Women’s Rights: Does the Law Matter?
Women’s Rights: Does the Law Matter?
The Moscow Attack, Afghanistan’s Islamic State Branch and the Ukraine War
The Moscow Attack, Afghanistan’s Islamic State Branch and the Ukraine War
Speech / Global 13 minutes

Women’s Rights: Does the Law Matter?

Address by the Honorable Louise Arbour, President & CEO of the International Crisis Group, on the occasion of the International Conference: Women, Power and Politics – The Road to Sustainable Democracy, 14 November 2013, Oslo.

For a right that is virtually universal now, it is hard to imagine that in 1911, there were only two countries in which women were allowed to vote.  Of course, we are here today in Oslo in celebration of this social and political progress, and specifically the centenary of women’s suffrage in Norway, a clear example – one of many – of why this country is often commended for its leadership in the promotion of gender equality.

The history of the move towards universal suffrage, as well as the history of much of the human rights movement, reflects the interface between law and politics. Perhaps more surprisingly, it reflects also the increasing importance of international law - or maybe better put, international doctrine - in the advancement of rights at the local level. Conversely, legal blockages, particularly at the international level, have a deleterious impact on the more progressive national efforts. And ultimately, I suggest, a lack of application and enforcement of rights remains the greatest obstacle to the fulfilment of the universal promise of equality.

Does the law matter?

So the advent of women’s right to vote, the subject of long, protracted battles in many countries, should rightly be celebrated. It consolidates the right of women to participate in their own governance, and opens public space to women otherwise relegated - in most countries and across many cultures - to a place, often of submission, in the private affairs of the family.  Securing the right of women to vote has thus been the product of a modern conflation of two important ideas: democracy and equality.  It has also been the impetus for advancing further the merger of these two concepts, by generating debate over the place of women in the workplace, in government and in the private sector, and raising the questions of pay equity and the burden of child care. Not least, women’s suffrage has opened the doors to the idea of substantive equality, which asserts that true equality may require different treatment.

The progress made in national legal systems on the democratic rights of women has often been accompanied by increased legal protection for women in the private sphere or, more accurately, in opening the so-called private domain of the family to public scrutiny, exposing and denouncing violence against women in its most prevalent and insidious form.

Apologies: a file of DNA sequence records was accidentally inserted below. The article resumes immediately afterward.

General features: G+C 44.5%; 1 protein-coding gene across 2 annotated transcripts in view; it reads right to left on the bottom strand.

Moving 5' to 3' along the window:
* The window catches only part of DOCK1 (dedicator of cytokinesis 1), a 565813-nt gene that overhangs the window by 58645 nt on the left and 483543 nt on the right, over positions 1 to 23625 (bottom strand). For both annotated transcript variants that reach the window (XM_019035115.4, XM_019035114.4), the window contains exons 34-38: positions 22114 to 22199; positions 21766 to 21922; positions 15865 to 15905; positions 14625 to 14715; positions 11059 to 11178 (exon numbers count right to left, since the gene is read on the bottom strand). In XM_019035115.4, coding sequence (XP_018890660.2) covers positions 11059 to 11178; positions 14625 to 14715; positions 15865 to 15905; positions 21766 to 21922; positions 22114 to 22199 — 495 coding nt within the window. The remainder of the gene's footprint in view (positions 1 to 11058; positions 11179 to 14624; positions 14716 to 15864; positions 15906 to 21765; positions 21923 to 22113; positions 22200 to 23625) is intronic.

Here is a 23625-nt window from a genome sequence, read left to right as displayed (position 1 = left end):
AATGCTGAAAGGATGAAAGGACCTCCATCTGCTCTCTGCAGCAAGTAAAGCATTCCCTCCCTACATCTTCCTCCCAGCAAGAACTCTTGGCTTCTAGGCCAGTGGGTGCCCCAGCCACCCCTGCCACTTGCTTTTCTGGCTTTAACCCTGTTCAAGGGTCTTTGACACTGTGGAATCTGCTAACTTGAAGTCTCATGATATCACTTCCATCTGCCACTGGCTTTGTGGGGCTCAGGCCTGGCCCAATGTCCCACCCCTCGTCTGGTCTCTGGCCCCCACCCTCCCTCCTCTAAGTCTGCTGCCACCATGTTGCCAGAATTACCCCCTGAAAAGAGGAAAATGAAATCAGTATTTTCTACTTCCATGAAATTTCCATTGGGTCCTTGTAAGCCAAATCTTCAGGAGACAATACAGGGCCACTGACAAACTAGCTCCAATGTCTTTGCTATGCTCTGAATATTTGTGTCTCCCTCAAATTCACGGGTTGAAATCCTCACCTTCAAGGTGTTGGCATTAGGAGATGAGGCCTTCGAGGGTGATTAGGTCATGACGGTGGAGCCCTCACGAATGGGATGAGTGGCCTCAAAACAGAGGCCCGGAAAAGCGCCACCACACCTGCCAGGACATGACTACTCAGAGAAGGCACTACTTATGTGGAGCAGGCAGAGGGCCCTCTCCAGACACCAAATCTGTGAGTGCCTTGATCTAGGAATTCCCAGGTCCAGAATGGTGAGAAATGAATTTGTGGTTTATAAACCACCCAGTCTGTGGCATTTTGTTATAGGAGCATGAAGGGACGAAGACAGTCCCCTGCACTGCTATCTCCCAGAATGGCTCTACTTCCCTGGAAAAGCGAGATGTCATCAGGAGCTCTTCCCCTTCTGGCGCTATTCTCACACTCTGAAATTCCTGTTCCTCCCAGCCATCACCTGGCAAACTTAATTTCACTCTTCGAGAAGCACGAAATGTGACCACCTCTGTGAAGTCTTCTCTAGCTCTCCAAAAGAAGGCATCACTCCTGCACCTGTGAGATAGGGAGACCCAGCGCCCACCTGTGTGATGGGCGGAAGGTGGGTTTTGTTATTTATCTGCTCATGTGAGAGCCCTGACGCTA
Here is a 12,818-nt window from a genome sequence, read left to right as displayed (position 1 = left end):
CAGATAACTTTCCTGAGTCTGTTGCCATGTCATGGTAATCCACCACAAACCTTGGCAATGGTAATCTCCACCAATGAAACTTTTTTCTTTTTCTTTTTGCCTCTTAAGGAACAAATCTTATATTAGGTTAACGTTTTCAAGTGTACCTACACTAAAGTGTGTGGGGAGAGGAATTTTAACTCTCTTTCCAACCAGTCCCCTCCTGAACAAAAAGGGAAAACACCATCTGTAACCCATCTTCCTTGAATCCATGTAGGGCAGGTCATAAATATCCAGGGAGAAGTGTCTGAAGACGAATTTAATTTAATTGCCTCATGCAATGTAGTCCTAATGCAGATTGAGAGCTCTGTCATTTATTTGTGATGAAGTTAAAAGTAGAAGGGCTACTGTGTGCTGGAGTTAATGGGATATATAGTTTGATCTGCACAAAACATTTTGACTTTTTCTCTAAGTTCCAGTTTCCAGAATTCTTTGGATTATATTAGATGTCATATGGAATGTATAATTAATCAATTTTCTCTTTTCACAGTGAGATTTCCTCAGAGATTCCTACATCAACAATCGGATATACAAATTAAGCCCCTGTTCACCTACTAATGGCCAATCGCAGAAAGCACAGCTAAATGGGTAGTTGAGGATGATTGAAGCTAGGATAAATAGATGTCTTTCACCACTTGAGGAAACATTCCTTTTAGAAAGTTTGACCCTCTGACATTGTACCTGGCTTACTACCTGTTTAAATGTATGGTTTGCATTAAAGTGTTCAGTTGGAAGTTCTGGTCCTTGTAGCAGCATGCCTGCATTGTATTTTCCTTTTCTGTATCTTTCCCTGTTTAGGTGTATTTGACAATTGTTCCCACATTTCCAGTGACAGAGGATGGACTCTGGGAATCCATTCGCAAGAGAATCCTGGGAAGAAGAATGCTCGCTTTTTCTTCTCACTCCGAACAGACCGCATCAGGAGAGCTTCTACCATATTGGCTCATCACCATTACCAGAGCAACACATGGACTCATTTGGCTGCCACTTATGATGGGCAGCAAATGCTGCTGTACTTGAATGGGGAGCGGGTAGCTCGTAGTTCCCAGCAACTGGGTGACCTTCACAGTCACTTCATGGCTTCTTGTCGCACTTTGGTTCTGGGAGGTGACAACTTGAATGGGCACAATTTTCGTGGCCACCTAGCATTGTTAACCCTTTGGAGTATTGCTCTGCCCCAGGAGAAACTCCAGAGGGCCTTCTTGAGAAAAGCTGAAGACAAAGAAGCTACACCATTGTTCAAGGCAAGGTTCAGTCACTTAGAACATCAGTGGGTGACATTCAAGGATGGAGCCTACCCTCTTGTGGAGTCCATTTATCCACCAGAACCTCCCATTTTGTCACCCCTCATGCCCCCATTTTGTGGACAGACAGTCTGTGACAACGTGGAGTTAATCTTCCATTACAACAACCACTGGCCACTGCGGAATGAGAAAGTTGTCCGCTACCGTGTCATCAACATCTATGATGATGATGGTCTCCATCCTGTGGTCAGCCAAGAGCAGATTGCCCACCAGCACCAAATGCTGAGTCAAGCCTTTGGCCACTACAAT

The last part of the 20th century saw an increase, both domestically and internationally, in the legal affirmation and protection of women’s rights. The necessity to anchor rights in enforceable law has proven critical. Although some interests can be advanced politically, many can only be secured by law duly implemented. The right to vote is a prime example. No matter how much public acceptance full universal suffrage may get, it can ultimately only be ensured by law.

The many manifestations of gender inequality are often said to be cultural, reflecting religious or historical traditions engrained in the diversity that we should celebrate and protect in this otherwise more integrated world. This suggests that they will probably disappear over time, as societies shed old practices and express their identities in more modern forms. However, this obscures the role that law plays in either freezing old norms or, on the contrary, propelling reforms. In the civil law system under which I was trained, the status of married women remained, until 1964, akin to that of minors and persons stripped of their legal capacity. Women in my own province of Quebec did not obtain the right to vote until 1940, after more than a decade of intense lobbying. In contrast, when gender equality was entrenched in the constitution in 1982, the enforceable legal requirement of equality opened the door to a range of courtroom victories for women’s rights, which transformed the reality of women’s lives in significant ways, most importantly, in my view, on the issue of reproductive rights, to which I will return later.

There is therefore no doubt that the law has a critical role to play in the implementation of the idea of equality and non-discrimination. The question remains: how significant is international law?

Does international law matter?

Since the 1948 Universal Declaration of Human Rights, international law has provided a global framework for the promotion of equality, and has served as a critical impetus for the adoption of progressive legislation at the national levels. One fitting example – and I say fitting because it brings us back to the issue of female suffrage – is that of Kuwait in 2005.

For decades, women in Kuwait fought for their right to vote and for political participation. In 1994, when Kuwait ratified the UN Convention on the Elimination of All Forms of Discrimination against Women, it did so with reservation to Article 7, stating that the ‘paragraph conflicts with the Kuwaiti Electoral Act, under which the right to be eligible for election and to vote is restricted to males.’ Ten years later, in 2004, Kuwait presented to the CEDAW committee its first report on the status of its commitment to the Convention. Unsurprisingly, Committee members rebuked the decision of Kuwait to ratify the convention with reservation to Article 7 (amongst others) and stressed the need for the parliament to extend voting rights to women. The next year, in 2005, Kuwait officially withdrew its reservation to Article 7, having finally granted women their full political rights.

I have now mentioned CEDAW without any introduction, but I wouldn’t wish to discuss it further without first acknowledging my fellow speaker who sits on CEDAW’s Committee of 23 experts, Ruth Halperin-Kaddari. I very much look forward to hearing her intervention, and to hearing from Kate Lappin of the Asia Pacific Forum on Women, Law and Development.